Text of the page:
On January 29, 1895, together with Mayia and Collazo, he signed the rising order and sent it to Juan Gualberto Gómez for execution. He immediately departed from New York to Montecristi, in the Dominican Republic, where Gomez awaited him, with whom he signed on March 25, 1895 a document known as the "Manifesto of Montecristi", program of the new war. Both leaders arrived in Cuba on April 11, 1895, by Playitas de Cajobabo, Baracoa.

Three days after the landing, they made contact with the forces of Commander Felix Ruenes. On April 15, 1895, the leaders assembled under the direction of Gomez, agreed to confer Marti the rank of Major General for his merits and services rendered.

On April 28, 1895, at Vuelta Corta camp, in Guantánamo, together with Gomez Marti signed the circular "Politics of war." He sent messages to the chiefs indicating that they should send a representative to an assembly of delegates to elect a government in a short time. On May 5, 1895, took place his meeting with Gomez and Maceo in La Mejorana, where the strategy to be followed was discussed. On May 14, 1895, he signed the "Circular to the Chiefs and Officers of the Liberating Army," the last of the organizational documents of the war, which he worked out with Maximo Gomez.

Following the march to the west of the eastern province, they reached Dos Rios, near Palma Soriano. On May 19, 1895 a Spanish column was deployed in the area and the Cubans went to meet them. Marti marched between Gomez and Major General Bartolomé Masó.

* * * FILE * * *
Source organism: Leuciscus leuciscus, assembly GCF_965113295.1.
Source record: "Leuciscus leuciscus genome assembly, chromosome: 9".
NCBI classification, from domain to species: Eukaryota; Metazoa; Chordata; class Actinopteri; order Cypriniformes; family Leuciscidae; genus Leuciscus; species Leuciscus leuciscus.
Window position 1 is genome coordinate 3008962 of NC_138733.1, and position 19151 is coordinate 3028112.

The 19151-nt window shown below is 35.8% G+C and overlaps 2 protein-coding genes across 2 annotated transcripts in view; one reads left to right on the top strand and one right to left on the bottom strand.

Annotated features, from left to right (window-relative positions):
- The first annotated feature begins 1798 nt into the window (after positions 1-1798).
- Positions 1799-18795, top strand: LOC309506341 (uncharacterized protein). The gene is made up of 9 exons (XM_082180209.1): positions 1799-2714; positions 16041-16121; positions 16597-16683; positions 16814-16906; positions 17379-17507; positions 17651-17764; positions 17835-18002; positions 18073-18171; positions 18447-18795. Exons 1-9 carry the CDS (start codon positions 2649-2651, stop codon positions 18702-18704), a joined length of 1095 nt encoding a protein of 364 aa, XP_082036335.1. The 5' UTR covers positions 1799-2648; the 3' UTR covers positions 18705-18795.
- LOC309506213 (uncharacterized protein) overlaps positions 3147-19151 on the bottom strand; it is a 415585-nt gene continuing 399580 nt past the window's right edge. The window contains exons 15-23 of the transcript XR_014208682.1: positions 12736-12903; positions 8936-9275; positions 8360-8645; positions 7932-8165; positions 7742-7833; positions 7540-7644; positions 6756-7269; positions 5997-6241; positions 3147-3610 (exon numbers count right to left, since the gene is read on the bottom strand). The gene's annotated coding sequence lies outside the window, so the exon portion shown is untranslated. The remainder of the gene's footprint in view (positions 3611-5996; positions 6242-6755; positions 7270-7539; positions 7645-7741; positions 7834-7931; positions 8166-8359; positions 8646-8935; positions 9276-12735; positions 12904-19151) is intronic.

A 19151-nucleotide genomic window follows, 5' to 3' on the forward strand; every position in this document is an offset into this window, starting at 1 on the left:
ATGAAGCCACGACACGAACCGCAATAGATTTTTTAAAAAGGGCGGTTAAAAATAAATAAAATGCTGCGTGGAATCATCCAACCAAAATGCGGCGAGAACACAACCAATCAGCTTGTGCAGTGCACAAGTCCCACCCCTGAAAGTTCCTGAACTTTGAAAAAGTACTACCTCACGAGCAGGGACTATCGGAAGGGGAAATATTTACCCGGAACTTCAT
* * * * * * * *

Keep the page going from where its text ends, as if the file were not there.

When he reached the scene of the action, Gomez told him to stop and stay at the agreed place. Nevertheless, in the course of the combat, he separated of the main group of the Cuban forces, accompanied only by his assistant Angel de la Guardia. Marti rode, unknowingly, to a group of Spaniards hidden in the undergrowth and was struck by three shots that caused him mortal wounds. When it was known, it was impossible to rescue his corpse, which was led by the Spaniards and, after several burials, he was finally buried on the 27th, in the niche number 134 of the southern gallery of Santa Ifigenia Cemetery, in Santiago de Cuba.

(Taken from the Centro de Estudios Martianos’ digital site)